A CYNIC might say that Inadmissible Evidence (1964) offers us an instructive case of the ship leaving the sinking rat. But that would be a miserably inadequate response to John Osborne's awesome, flawed, throat-grabbing play. True, everyone is busy deserting Maitland, the self-made solicitor whose mid-life crisis is the drama's obsessive focus. By the end, he's lost clients, secretary, and managing clerk; his daughter has walked out on him without a word, and his long-term mistress has indicated that she, too, can't promise to stick around. But then it's not hard to see how this overbearing, womanising misogynist has managed to occasion such an exodus.
But the special potency of Inadmissible Evidence comes from the way it simultaneously gives you an unsparing, objective view of this man and a forceful sense of what the world looks like from inside his skull as he flounders through two nightmarish days that increasingly have the powerless, solipsistic feel of an actual dream. The play is not so much a postcard as a 40-page letter from the edge; at its best, it's a transfixing study of a man who longs tormentedly for what he's doomed to repel or destroy: love.
The fact that the Lyttelton revival is directed by a woman, Di Trevis, has attracted much amused press comment, as though putting a feminist in charge of an Osborne play is roughly the equivalent of hiring a Nazi to revive The Sound of Music. But apart from the ending, where Trevis adds a glimpse of all the play's women now ganged up in the jury box, as if waiting to pass sentence on the protagonist, there's not much here that suggests a specifically female approach.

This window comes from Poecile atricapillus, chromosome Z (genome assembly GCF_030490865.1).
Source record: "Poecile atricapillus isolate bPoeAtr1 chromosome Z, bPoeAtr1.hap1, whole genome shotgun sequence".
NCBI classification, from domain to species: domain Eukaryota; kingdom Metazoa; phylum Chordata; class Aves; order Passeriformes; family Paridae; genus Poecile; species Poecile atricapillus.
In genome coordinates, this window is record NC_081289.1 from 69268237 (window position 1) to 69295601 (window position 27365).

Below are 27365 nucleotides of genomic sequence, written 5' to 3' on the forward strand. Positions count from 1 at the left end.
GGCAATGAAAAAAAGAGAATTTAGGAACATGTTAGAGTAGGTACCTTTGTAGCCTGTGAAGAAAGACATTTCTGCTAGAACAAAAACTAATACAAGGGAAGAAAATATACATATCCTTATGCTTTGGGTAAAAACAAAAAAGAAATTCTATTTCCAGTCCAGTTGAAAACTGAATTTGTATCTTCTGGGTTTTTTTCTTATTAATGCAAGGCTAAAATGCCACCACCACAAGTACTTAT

See-through walls, with a central spooky corridor at the end of which his clients can be perceived waiting, contribute to the rather arty dream-atmosphere created here. It's a production of interesting touches that fail, in the main, to add up to an overwhelming experience, although there are odd details that devastate. Terrified of losing touch with the world, the hero has a desperate and mistrustful dependency on the telephone throughout the play, so it's a grimly revealing stroke here that when Trevor Eve's Maitland rings his wife up at the end to tell her he's not coming home, he merely kicks the receiver off the hook and starts babbling. A bleak index of his growing conviction that there's nobody there.
Staring with twitchy recognition at his clients as though they've crawled out of some cranny in his diseased psyche, Eve gives an accomplished enough account of Maitland's crack-up. But even when the lava flows in his performance (as it does when he harangues his silent daughter, pouring out his hatred and envy of Sixties youth culture) you still feel you're watching a healthy actor doing his stuff. The whiff of spreading, yeasty rot that came off Nichol Williamson when he revived the part in 1978 is not there. As with the production, you're given a ride on the dodgems when what you wanted was the big dipper.
Continues in rep (Box office 928 2252).
Join our new commenting forum
Join thought-provoking conversations, follow other Independent readers and see their replies